Unfortunately though, GA leaves that heavy lifting to you. You need to figure out what data points you need, where to find them, and how to interpret them - either in silo, or together. All of which requires quite some marketing expertise, a good understanding of the product, and a lot of time spent in analysis.
We want to change that. A tech product should be able to do the analysis for you, and that is where Benne Insights come into the picture. The insights module constantly analyses your traffic data to give you actionable insights. And while you have the option of diving deeper into the data fuelling those insights, it is not necessary if all you want is to execute on those insights and leverage your traffic indicators into growing your business further.
Stories getting complicated is a problem
All of these driving factors I just described focus on democratising access to data-driven growth insights to everyone, not just those with marketing knowhow.
So when the stories become complicated, that’s a problem. Complicated pieces lose the interest of the reader and once that happens, the story fails to deliver on its singular purpose – to add value to the audience. And from there, the ripple effect tumbles through.
Who finds your content won’t always be who you wanted your content to be found by
Burbn allowed its users to check-in, share their plans on the platform, and share photos. It was just one of the many location-based check-in apps at the time, but the photo-sharing feature was unique and quickly picked up steam. As more and more users focused solely on the photo-sharing aspect of it, Burbn evolved to become what we now know as Instagram. They did not set out to become a photo sharing app, but looking at what their users were primarily using them for, they decided to become one. Two years later, they were acquired for a billion dollars.
Pivots are a part of the startup life.
If you observe your users’ behavior, you would be able to decide what you should focus on, which direction should you be moving in, and what is it you should be doing overall to deliver a wow-worthy experience to your users.
Your content is no different. Who you write for, and who finds it most valuable won’t always be the same, and if you keep a close eye on the performance of your content marketing efforts, you would get a good sense of who your target audience should be.
If your content is being discovered by an audience you weren’t specifically targeting, and despite that, the conversion numbers are good, then that means either you have been focusing on the wrong audience, or at the very least you should dedicate a higher percentage of your available bandwidth to cater to this audience more.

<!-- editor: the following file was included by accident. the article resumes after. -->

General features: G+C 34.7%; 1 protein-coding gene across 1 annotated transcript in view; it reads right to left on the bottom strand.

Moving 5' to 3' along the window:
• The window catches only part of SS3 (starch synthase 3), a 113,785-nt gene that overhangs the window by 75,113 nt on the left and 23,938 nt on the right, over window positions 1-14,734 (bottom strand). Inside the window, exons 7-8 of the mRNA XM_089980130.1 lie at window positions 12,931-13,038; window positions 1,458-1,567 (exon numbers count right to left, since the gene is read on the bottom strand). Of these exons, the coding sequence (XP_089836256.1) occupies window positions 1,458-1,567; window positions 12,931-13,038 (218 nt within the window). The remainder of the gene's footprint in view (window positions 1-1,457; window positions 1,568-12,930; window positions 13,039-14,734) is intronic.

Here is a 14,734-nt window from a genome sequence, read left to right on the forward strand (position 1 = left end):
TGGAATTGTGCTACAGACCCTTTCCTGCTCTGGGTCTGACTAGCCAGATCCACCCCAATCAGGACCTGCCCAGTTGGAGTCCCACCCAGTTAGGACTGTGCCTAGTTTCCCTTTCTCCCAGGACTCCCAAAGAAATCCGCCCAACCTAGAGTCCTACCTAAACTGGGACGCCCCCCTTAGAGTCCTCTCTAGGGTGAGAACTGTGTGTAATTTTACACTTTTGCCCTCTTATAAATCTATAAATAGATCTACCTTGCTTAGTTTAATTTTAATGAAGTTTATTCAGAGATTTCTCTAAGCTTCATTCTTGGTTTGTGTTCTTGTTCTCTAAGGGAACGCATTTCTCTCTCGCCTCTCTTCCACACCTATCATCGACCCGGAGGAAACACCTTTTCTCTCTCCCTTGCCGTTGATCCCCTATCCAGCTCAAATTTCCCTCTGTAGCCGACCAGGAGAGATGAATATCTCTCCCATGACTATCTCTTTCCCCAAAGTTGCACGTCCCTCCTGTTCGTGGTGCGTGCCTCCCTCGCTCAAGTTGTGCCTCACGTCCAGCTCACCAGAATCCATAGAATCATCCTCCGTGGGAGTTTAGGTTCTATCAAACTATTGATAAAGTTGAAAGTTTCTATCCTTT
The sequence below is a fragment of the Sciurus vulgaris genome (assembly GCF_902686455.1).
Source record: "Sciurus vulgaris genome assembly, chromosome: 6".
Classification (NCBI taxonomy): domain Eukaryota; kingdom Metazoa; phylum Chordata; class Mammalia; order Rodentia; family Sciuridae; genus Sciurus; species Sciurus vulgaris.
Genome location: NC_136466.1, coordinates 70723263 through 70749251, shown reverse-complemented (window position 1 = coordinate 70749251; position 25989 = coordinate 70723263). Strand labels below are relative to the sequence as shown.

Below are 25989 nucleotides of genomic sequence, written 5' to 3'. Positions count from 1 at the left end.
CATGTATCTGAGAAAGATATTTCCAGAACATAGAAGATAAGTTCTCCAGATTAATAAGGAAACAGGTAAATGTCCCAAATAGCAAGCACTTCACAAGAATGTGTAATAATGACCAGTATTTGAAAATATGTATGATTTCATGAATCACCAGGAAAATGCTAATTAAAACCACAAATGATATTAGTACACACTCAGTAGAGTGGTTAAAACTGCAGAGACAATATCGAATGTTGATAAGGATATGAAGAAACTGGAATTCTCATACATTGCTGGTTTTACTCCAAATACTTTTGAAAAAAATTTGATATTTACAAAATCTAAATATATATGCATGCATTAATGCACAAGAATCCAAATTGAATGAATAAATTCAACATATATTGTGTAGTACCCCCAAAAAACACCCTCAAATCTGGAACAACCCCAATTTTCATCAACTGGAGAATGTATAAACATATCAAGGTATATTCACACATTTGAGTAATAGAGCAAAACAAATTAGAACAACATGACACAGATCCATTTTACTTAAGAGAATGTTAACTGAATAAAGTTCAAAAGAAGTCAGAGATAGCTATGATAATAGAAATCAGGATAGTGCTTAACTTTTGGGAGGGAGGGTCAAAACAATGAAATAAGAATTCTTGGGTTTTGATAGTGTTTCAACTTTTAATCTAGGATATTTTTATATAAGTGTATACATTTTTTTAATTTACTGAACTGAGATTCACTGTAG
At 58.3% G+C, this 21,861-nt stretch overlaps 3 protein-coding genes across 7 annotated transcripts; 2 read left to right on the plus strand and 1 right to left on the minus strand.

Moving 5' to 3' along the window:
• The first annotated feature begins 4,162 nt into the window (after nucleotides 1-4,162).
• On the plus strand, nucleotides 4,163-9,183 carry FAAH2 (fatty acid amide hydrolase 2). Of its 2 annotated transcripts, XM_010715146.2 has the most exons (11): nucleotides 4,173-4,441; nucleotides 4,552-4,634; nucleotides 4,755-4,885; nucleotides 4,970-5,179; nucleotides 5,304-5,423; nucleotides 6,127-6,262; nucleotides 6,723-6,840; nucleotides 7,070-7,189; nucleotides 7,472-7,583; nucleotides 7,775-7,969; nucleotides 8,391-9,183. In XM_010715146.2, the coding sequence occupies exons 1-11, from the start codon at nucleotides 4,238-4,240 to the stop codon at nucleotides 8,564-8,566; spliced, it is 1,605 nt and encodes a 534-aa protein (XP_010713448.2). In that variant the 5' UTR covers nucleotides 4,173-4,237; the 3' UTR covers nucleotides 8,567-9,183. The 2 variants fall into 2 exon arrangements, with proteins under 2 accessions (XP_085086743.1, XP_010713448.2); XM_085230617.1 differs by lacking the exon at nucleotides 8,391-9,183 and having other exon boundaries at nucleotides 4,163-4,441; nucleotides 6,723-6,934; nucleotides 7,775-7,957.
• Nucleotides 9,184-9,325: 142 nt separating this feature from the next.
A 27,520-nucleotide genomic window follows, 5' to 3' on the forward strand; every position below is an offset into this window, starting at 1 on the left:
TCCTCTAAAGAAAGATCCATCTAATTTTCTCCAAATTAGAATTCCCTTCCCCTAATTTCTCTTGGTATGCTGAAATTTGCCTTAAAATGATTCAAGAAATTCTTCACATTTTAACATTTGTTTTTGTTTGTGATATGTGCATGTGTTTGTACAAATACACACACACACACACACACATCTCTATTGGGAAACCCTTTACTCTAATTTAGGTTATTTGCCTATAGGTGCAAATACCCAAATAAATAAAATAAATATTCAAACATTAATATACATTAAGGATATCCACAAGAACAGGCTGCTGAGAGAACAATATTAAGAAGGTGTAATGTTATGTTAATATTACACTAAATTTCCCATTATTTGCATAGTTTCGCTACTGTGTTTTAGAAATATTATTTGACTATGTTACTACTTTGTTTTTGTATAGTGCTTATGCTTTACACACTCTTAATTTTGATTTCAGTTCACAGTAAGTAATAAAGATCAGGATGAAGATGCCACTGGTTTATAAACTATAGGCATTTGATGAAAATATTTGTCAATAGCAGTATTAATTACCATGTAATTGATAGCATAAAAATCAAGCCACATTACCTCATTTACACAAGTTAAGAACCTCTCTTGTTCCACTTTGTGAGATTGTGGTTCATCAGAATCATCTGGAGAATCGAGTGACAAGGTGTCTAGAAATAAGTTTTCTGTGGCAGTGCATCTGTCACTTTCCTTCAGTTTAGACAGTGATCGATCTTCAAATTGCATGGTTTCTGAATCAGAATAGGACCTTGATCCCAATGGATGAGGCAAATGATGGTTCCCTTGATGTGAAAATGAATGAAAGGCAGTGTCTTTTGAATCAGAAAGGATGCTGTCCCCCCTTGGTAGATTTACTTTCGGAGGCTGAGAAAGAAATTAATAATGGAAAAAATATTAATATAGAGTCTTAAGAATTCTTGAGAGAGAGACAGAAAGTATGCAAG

Take this blog, for example. If I consistently find the content getting discovered by marketers and marketers alone, then that’s an indicator of the direction my content should be focused on. If I am to still focus ‘the product’ to small businesses, then my content performance indicators would mean I would need to re-evaluate my strategy on how to reach out to them.
And it is not just discovery of your content you need to be on the lookout for. How it performs once it has been discovered is just as important. Different content levels are valuable to different segments of your audience. As such, while discovery (organic traffic) will tell you how you are placed in their research, the performance (conversion rates) will tell you how valuable, relevant and contextual your content is to different audience sub-sets. (We shall talk more about how to go about this analysis in a separate story.)
Fortunately for me though, we are not quite where we would even need to consider a pivot. So as of now, there is one challenge, and it is quite well defined. The stories, at times, are more complicated than they should be.
What am I doing to fix it?
The first thing I did once I had broken free of my train of thoughts was remind myself - perfection is a journey, not a destination.
So, I’ll just keep at it. And I’ll be mindful of the bigger picture. To make a product that’s valuable to all, and reach them all via my content. I will reassess if the existing stories need to be broken down (may take some time though), and I’ll try to include more illustrative and descriptive examples and graphic assets wherever necessary.
And as always, I’ll depend on you. To let me know if the stories are helping you out with your challenges, or did they lose you at some point. You know where to find me. ;-)
That’s it for today, see you tomorrow.